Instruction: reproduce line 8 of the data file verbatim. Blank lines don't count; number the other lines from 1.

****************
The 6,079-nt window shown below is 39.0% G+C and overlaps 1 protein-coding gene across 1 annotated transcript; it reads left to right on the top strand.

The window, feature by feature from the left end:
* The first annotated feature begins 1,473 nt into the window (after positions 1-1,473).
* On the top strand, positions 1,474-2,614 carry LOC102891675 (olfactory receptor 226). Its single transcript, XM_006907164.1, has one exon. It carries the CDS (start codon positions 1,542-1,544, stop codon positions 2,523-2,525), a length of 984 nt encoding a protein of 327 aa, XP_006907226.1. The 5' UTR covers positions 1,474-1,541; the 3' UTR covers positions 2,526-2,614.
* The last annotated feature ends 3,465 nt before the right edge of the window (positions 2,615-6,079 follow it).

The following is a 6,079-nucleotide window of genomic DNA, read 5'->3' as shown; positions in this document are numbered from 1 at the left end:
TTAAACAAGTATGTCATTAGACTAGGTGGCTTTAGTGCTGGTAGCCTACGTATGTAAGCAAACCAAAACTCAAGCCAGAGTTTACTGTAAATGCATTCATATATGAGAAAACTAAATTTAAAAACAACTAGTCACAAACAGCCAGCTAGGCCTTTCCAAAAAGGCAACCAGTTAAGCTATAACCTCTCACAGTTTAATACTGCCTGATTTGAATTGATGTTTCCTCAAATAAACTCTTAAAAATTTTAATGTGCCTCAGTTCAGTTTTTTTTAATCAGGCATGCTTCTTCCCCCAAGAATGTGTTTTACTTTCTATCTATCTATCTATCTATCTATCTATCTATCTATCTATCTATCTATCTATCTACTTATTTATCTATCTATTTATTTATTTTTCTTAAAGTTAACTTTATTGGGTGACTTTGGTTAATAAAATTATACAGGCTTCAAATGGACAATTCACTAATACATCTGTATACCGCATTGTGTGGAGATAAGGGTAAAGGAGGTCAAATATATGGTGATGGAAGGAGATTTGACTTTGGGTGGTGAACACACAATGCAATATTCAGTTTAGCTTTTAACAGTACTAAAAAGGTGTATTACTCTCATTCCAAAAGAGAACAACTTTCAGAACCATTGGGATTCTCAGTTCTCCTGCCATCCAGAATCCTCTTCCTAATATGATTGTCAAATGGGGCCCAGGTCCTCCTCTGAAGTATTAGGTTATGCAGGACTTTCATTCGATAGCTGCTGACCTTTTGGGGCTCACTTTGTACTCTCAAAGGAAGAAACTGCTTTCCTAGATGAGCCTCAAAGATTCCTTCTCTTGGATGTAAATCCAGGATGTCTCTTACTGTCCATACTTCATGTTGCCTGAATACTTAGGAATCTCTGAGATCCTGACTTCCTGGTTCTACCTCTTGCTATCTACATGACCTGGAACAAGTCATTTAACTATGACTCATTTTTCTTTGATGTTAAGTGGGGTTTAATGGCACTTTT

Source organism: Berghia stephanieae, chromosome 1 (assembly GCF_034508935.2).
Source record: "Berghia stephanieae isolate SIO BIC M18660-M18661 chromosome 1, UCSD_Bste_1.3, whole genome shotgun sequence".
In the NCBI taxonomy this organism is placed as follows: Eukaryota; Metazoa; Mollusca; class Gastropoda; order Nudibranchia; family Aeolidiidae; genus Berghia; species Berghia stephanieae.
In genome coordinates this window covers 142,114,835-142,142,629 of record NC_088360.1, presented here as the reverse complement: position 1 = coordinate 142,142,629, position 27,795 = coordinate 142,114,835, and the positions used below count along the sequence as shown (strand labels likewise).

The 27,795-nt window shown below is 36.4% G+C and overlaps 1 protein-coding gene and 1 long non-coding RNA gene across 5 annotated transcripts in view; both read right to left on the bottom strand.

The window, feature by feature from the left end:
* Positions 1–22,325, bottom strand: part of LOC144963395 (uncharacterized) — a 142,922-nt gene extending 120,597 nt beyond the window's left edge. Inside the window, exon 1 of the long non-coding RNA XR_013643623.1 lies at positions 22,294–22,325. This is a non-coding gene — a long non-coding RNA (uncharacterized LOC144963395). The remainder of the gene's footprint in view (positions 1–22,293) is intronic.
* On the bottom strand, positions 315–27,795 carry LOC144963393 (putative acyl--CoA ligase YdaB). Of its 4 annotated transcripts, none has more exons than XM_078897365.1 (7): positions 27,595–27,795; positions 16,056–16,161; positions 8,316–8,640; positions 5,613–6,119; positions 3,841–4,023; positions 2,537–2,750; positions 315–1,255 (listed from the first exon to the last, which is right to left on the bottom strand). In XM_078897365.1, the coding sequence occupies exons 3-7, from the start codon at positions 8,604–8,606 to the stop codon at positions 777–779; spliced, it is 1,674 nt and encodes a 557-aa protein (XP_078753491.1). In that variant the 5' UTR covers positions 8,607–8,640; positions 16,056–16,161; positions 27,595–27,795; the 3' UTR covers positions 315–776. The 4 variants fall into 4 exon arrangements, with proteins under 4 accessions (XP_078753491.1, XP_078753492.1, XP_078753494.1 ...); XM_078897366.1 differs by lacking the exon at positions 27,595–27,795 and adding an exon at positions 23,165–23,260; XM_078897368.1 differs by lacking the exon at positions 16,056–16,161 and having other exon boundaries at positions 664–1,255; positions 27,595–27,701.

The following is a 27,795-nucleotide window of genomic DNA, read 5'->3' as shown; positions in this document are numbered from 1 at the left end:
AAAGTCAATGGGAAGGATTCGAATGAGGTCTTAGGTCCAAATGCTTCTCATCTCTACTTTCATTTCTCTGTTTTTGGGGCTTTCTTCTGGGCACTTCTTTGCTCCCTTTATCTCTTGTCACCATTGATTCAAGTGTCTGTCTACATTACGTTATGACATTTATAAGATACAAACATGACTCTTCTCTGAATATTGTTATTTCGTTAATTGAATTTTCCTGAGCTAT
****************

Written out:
Source organism: Berghia stephanieae, chromosome 1 (assembly GCF_034508935.2).